Advertisement
YOU ARE HERE: LAT HomeCollectionsStaphylococcus Aureus
IN THE NEWS

Staphylococcus Aureus

FEATURED ARTICLES
FOOD
June 19, 1986 | TOM SIETSEMA, The Washington Post
"Safe Food to Go," the U.S. Department of Agriculture's recently issued guide to out-of-home food handling, reminds us that salmonella (a bacteria present in some raw or undercooked food, or food that has come into contact with infected raw food) and Staphylococcus aureus (a bacteria sometimes spread by the handling of food) are no strangers any time of the year.
ARTICLES BY DATE
HEALTH
August 15, 2011 | By Daniela Hernandez, Los Angeles Times
The kids may have a blast at those fast-food restaurant playgrounds — but so did kids the day before, and the day before and the day before. So who's making sure they're kept clean? There are no national guidelines, and within states, counties and cities, oversight often falls through the cracks: Health departments may inspect restaurants for cleanliness and food safety but not necessarily the play areas. This really steams mother-of-four Erin Carr-Jordan of Chandler, Ariz., who has embarked on a crusade after encountering what she called "unacceptable" conditions at a McDonald's playland in Tempe.
Advertisement
SCIENCE
August 10, 2010 | By Shari Roan, Los Angeles Times
Dangerous infections caused by the bacterium methicillin-resistant Staphylococcus aureus, or MRSA, appear to be declining in healthcare settings across the nation, the federal government reported Tuesday. An analysis conducted by the Centers for Disease Control and Prevention found a 28% drop in cases of MRSA contracted in hospitals from 2005 to 2008 and a 17% decrease in cases contracted outside the hospital but among people who had had kidney dialysis or had been in a hospital or nursing home in the prior year.
NEWS
May 9, 2011 | By Marissa Cevallos, HealthKey / For the Booster Shots blog
Determining whether a staph infection can be effectively treated with common antibiotics such as methicillin, penicillin and amoxicillin may soon get a little quicker. The FDA has just cleared a new test that can rapidly assess whether the infection-causing bacteria are methicillin-resistant. Current lab methods take one to two days for a result, according to the new test's manufacturer . The FDA says the new test, which uses a sample of the patient's blood, can determine whether the infection is caused by methicillin-resistant Staphylococcus aureus  (commonly known as MRSA)
NEWS
April 21, 2011 | By Marissa Cevallos, HealthKey
Hey, hand sanitizers. You can only do so much – and preventing MRSA infection isn’t one of those things -- so stop over-promising! That was the gist of warning letters from the Food and Drug Administration to four makers of the popular products. Apparently, the manufacturers of Staphaseptic, Safe4Hours, Dr. Tichenor’s and CleanWell products had suggested that various gels, protectants and what-not could protect against infection with methicillin-resistant Staphylococcus aureus bacteria.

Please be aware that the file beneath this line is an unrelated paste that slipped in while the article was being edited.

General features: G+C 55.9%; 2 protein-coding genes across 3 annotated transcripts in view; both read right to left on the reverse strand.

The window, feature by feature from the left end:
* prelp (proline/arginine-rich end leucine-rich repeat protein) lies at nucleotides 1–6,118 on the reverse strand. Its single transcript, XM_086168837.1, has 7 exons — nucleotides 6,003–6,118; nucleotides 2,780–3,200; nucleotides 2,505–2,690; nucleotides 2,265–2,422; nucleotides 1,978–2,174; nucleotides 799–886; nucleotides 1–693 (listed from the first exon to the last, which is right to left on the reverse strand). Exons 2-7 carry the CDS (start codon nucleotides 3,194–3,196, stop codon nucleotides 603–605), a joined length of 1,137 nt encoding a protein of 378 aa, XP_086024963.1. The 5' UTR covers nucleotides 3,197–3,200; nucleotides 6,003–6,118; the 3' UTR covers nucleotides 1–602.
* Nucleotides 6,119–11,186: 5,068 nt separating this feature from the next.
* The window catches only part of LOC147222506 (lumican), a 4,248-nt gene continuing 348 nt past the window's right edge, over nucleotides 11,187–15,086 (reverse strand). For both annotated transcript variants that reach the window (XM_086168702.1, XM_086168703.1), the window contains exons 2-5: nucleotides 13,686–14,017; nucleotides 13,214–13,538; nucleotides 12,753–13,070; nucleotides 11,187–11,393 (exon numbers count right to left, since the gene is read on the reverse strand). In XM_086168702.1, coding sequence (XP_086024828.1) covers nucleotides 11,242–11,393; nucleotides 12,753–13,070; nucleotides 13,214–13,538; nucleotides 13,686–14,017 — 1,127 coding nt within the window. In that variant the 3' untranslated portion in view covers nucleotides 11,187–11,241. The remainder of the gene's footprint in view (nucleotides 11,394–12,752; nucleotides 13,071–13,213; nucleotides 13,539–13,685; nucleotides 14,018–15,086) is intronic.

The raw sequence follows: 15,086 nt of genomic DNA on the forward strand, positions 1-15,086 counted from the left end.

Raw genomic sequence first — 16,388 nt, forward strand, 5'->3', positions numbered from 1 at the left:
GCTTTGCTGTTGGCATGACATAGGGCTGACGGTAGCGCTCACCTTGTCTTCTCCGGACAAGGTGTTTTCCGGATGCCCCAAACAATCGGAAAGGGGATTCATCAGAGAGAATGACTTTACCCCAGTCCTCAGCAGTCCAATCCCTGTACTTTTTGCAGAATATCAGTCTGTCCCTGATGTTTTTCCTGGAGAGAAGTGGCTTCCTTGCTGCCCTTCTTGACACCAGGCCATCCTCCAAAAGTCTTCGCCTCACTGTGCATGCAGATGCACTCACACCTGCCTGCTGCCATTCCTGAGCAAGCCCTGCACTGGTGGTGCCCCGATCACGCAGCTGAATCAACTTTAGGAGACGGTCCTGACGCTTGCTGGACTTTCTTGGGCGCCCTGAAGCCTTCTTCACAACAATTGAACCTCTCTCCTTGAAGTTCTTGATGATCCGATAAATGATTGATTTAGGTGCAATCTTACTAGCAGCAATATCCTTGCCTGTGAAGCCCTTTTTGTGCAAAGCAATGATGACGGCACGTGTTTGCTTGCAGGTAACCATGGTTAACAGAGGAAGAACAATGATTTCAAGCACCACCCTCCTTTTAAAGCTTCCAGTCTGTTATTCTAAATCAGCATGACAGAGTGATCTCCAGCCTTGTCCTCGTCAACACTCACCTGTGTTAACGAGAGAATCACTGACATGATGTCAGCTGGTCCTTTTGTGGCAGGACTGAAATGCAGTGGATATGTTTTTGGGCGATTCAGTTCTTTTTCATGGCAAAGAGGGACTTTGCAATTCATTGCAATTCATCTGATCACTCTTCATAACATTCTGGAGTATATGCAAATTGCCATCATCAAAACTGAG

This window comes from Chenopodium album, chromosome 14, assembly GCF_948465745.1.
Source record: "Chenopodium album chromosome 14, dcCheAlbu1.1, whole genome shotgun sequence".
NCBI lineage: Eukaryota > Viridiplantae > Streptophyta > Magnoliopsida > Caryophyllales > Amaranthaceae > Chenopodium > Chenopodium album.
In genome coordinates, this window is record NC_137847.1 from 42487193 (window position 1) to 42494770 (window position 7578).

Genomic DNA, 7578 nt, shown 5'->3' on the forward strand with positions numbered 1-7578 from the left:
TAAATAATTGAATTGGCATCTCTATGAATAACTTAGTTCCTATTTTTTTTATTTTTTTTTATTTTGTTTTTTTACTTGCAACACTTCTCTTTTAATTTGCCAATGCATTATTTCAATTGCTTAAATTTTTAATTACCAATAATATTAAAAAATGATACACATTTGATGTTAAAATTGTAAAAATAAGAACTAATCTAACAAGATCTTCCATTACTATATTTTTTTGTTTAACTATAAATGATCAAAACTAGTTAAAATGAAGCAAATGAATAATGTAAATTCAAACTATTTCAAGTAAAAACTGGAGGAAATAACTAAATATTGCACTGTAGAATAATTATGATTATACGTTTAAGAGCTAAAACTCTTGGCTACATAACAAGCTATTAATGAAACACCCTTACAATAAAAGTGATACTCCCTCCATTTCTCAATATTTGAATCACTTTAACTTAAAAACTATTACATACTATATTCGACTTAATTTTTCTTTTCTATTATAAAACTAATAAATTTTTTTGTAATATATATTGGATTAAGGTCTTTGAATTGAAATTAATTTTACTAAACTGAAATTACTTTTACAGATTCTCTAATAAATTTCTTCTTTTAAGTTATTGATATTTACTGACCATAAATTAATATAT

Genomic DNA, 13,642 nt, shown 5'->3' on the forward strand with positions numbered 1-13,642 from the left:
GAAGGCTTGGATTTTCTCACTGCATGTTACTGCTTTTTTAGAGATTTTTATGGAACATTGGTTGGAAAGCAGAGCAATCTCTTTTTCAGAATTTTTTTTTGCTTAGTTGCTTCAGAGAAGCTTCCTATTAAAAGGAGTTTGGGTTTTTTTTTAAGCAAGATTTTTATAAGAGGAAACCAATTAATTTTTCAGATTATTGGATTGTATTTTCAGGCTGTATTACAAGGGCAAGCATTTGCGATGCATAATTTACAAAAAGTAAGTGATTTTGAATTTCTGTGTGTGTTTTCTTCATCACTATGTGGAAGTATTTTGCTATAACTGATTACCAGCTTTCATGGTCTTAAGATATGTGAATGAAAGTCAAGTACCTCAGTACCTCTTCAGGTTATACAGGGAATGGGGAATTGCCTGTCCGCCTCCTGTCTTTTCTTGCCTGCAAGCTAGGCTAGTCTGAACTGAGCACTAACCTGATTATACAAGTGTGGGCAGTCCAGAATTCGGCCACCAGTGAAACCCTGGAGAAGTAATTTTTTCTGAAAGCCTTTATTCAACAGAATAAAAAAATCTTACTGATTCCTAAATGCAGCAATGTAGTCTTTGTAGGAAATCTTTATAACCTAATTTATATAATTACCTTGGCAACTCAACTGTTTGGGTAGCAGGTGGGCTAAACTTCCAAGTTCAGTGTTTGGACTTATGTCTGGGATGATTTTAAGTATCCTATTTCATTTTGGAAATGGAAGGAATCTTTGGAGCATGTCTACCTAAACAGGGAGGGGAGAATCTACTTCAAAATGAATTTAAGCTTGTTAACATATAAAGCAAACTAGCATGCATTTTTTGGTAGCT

OPINION
October 19, 2007
Re "Deadly 'superbug' infections spread," Oct. 17 Those who do not believe in evolution, take note. Ross Billings Corona del Mar -- The alarming reports in the Journal of the American Medical Assn. outlining the extent of two "superbug" infections should chasten those who call for ever-more-stringent regulation of pharmaceutical companies and their products.
NEWS
May 9, 2011 | By Marissa Cevallos, HealthKey / For the Booster Shots blog
Determining whether a staph infection can be effectively treated with common antibiotics such as methicillin, penicillin and amoxicillin may soon get a little quicker. The FDA has just cleared a new test that can rapidly assess whether the infection-causing bacteria are methicillin-resistant. Current lab methods take one to two days for a result, according to the new test's manufacturer . The FDA says the new test, which uses a sample of the patient's blood, can determine whether the infection is caused by methicillin-resistant Staphylococcus aureus  (commonly known as MRSA)
SCIENCE
September 14, 2008 | Mary Engel, Times Staff Writer
Health authorities have detected the emergence of a rare but deadly lung-destroying form of pneumonia, sparked by the combination of a skin infection and the common flu. The national Centers for Disease Control and Prevention reported 22 deaths among children last year from the dual infection. Numbers from the 2007-2008 flu season won't be released until next month, but officials say deaths have increased. The CDC has just begun tracking cases among all age groups. The number of fatalities, though low, is a sharp increase from previous years, and infectious disease experts worry that an ongoing epidemic of skin infections could drive the numbers higher.
OPINION
February 20, 2008
Re " 'Superbug' staph reports required," Feb. 15 The California Department of Public Health's move to require local health departments to report severe infections originating outside healthcare facilities is an important first step in controlling the spread of antibiotic-resistant staph infections. But much more needs to be done. Expanding reporting requirements to hospitals is important but will not fully address the problem of methicillin-resistant staphylococcus aureus, or MRSA, if hospitals have no incentive to provide accurate data.
NEWS
October 31, 1995 | SANDRA G. BOODMAN, THE WASHINGTON POST